- Notes on the Contributors
- List of Abbreviations
- Brain Reading: Decoding Mental States From Brain Activity In Humans
- The Neurobiology of Pleasure and Happiness
- The Neurobiological Basis of Morality
- Development of the Adolescent Brain: Neuroethical Implications for the Understanding of Executive Function and Social Cognition
- Neural Foundations to Conscious and Volitional Control of Emotional Behavior: A Mentalistic Perspective
- Neural Correlates of Deception
- Understanding Disorders of Consciousness
- Functional Magnetic Resonance Imaging, Covert Awareness, and Brain Injury
- Genetic Determinism, Neuronal Determinism, and Determinism <i>Tout Court</i>
- The Rise of Neuroessentialism
- A Neuroscientific Approach to Addiction: Ethical Concerns
- The Neurobiology of Addiction: Implications for Voluntary Control of Behavior
- Neuroethics of Free Will
- Pharmaceutical Cognitive Enhancement
- Cognitive Enhancement
- Chemical Cognitive Enhancement: Is it Unfair, Unjust, Discriminatory, or Cheating for Healthy Adults to Use Smart Drugs?
- Cognitive Enhancement in Courts
- Neuroethics and the Extended Mind
- Does Cognitive Enhancement Fit with the Physiology of Our Cognition?
- Attention Deficit Hyperactivity Disorder: Defining A Spectrum Disorder and Considering Neuroethical Implications
- Why Neuroethicists are Needed
- Intersecting Complexities in Neuroimaging and Neuroethics
- Pediatric Neuroimaging Research
- Ethical Issues in Functional Neurosurgery: Emerging Applications and Controversies
- Non-Invasive Brain Stimulation As A Therapeutic And Investigative Tool: An Ethical Appraisal
- Deep Brain Stimulation For Treatment-Resistant Neuropsychiatric Disorders
- The Ethical Issues of Trials of Neural Grafting in Patients with Neurodegenerative Conditions
- The Ethics Of Nano/Neuro Convergence
- Neurobiological And Neuroethical Perspectives On The Contribution Of Functional Neuroimaging To The Study Of Aging In The Brain
- Clinical Research On Conditions Affecting Cognitive Capacity
- Ethical Concerns And Pitfalls In Neurogenetic Testing
- Neuroethical Issues In Early Detection Of Alzheimer’S Disease
- the neuroethics of cognitive reserve
- Ethical Issues In The Management Of Parkinson’S Disease
- The Other Ethical Challenge of Neurodegenerative Diseases
- Future Scoping: Ethical Issues In Aging And Dementia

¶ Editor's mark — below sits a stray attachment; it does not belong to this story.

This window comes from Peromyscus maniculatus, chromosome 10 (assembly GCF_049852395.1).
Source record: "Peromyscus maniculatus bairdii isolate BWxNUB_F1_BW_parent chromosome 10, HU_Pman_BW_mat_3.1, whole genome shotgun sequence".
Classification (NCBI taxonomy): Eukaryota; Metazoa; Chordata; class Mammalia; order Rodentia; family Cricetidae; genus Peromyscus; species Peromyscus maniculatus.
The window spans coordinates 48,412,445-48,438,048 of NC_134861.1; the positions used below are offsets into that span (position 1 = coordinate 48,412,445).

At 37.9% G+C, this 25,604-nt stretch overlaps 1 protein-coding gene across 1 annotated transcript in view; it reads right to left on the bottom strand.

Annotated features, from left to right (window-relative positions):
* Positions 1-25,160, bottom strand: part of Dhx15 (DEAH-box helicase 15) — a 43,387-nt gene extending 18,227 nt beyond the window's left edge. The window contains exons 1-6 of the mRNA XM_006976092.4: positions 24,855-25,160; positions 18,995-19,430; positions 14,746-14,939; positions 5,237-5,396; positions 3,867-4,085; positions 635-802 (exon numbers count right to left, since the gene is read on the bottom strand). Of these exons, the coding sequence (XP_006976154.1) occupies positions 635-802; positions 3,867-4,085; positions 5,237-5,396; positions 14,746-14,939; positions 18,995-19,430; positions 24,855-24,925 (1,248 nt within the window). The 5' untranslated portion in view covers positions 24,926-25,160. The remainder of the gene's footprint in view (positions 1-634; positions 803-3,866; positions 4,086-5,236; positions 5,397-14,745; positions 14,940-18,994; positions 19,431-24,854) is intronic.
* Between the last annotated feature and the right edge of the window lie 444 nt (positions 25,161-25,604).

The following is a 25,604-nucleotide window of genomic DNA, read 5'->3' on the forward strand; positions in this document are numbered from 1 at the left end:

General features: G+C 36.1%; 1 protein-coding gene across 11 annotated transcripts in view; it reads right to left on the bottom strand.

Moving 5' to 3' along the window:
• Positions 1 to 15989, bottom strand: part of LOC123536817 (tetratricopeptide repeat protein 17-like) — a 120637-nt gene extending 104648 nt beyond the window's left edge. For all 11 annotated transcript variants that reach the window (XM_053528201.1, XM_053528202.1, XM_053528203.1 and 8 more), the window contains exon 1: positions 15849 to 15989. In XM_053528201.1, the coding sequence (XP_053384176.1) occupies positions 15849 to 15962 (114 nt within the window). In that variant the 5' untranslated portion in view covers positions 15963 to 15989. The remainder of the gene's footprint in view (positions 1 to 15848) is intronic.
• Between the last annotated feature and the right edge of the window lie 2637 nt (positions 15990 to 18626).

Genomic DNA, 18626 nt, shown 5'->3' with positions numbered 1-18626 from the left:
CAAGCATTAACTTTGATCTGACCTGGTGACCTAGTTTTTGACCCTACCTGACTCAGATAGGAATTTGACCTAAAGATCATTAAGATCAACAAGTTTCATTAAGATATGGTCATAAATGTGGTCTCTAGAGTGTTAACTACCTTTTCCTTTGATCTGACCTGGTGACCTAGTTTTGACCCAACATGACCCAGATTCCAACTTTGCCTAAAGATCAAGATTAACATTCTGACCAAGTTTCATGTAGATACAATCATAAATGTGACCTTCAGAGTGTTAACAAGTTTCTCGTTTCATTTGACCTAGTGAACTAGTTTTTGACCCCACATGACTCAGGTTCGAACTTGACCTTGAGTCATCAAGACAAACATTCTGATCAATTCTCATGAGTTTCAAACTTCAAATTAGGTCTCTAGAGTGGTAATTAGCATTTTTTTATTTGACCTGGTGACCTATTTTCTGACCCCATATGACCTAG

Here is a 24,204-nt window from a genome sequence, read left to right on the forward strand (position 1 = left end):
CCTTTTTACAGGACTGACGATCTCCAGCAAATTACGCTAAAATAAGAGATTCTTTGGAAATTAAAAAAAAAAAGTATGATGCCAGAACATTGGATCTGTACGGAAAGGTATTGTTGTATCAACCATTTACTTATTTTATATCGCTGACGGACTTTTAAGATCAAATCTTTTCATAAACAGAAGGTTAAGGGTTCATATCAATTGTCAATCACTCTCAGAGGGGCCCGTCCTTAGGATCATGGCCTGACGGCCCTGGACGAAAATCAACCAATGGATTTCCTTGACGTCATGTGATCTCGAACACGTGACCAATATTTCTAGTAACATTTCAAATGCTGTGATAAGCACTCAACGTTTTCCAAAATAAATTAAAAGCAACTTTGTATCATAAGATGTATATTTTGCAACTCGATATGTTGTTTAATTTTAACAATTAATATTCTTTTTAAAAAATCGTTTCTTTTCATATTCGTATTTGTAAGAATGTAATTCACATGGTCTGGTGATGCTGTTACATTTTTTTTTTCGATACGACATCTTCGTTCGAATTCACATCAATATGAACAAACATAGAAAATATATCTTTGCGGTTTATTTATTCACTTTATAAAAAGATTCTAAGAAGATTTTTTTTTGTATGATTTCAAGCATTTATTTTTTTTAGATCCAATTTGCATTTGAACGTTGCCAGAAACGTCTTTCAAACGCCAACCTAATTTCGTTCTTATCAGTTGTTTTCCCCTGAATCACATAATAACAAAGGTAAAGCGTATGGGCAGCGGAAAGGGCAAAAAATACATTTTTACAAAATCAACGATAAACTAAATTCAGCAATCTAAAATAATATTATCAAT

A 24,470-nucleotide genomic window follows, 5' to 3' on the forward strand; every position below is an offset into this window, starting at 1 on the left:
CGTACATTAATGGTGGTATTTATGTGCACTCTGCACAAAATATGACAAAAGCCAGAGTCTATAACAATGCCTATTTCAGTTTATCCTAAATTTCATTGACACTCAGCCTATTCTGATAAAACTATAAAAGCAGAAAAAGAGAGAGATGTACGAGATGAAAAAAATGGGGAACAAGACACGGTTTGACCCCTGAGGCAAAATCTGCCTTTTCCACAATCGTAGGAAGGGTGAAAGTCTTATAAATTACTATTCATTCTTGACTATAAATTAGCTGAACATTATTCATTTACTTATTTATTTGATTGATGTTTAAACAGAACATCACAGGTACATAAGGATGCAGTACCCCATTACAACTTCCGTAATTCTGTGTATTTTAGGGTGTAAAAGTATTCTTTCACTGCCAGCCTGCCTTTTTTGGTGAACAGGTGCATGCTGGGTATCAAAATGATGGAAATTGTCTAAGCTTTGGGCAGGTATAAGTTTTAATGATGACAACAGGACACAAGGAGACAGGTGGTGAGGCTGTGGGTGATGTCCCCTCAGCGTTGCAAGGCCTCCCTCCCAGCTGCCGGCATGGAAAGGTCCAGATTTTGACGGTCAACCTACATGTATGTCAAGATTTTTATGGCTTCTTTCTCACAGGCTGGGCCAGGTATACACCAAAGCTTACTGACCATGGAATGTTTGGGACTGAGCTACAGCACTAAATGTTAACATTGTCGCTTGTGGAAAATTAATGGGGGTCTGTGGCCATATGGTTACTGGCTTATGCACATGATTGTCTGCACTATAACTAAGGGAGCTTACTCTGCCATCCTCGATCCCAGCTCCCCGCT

- Incidental Findings In Neuroscience Research: A Fundamental Challenge To The Structure Of Bioethics And Health Law
- What Will Be the Limits of Neuroscience-based Mindreading in the Law?
- For The Law, Neuroscience Changes Nothing And Everything
- New Directions In Neuroscience Policy
- Women’s Neuroethics
- Public Representations Of Neurogenetics
- Brain Trust: Neuroscience and national security in the 21st century
- Neuroplasticity, Culture, and Society
- Neuroscience and neuroethics in the 21st century
- Neuroscience and the media: ethical challenges and opportunities
- Ethical issues in Educational Neuroscience: Raising children in a Brave New World
- From The Internationalization To The Globalization Of Neuroethics: Some Perspectives And Challenges
- Global Health Ethics
- Ethical Perspectives: Clinical Drug Trials In Developing Countries
- Learning About Neuroethics Through Health Sciences Online: A Model For Global Dissemination
- Neuroethics And The Lure of Technology
- Subject Index
- Author Index
Abstract and Keywords
Human cognitive performance has crucial significance for legal process, often creating the difference between fair and unfair imprisonment. Lawyers, judges, and jurors need to follow long and complex arguments. They need to understand technical language. Jurors need to remember what happens during a long trial. The demands imposed on jurors in particular are sizeable and the cognitive challenges are discussed in this chapter. Jurors are often subjected to both tremendous decision complexity and tremendous evidence complexity. Some of these problems could be ameliorated if we can somehow enhance the cognitive capacities, including attention and memory, of various players in trials. There are multiple ways in which cognition can be improved either by external tools or by an increasing number of biomedical interventions that act directly on the brain. The article surveys a range of beneficial and detrimental effects that substances can have on cognition.
Anders Sandberg has a background in computational neuroscience from Stockholm University, where he studied the neuroscience of memory. He is currently at the Future of Humanity Institute of Oxford University researching the ethics and social impact of human enhancement, emerging technologies and large-scale risks.
Walter Sinnott-Armstrong is Chauncey Stillman Professor in the Department of Philosophy and Kenan Institute for Ethics at Duke University. He is Co-Director of the MacArthur Law and Neuroscience Project and co-investigator at Oxford’s Wellcome Centre for Neuroethics. His current research focuses on moral psychology and neuroscience.
Julian Savulescu is the Uehiro Chair in Practical Ethics and Director of the Oxford Uehiro Centre for Practical Ethics at Oxford University. Previously, he was Director of the Ethics of Genetics Unit at the Murdoch Children's Research Institute, Royal Children's Hospital, Melbourne, Australia. Julian Savulescu is qualified in medicine, bioethics, and analytic philosophy. He has published many articles in journals such as the British Medical Journal, Lancet, Australasian Journal of Philosophy, Bioethics, the Journal of Medical Ethics, American Journal of Bioethics, Medical Journal of Australia and Philosophy, and Psychiatry and Psychology. Address is Oxford Uehiro Centre for Practical Ethics, Littlegate House, St Ebbes, Oxford, OX1 1PT, UK. Email: email@example.com
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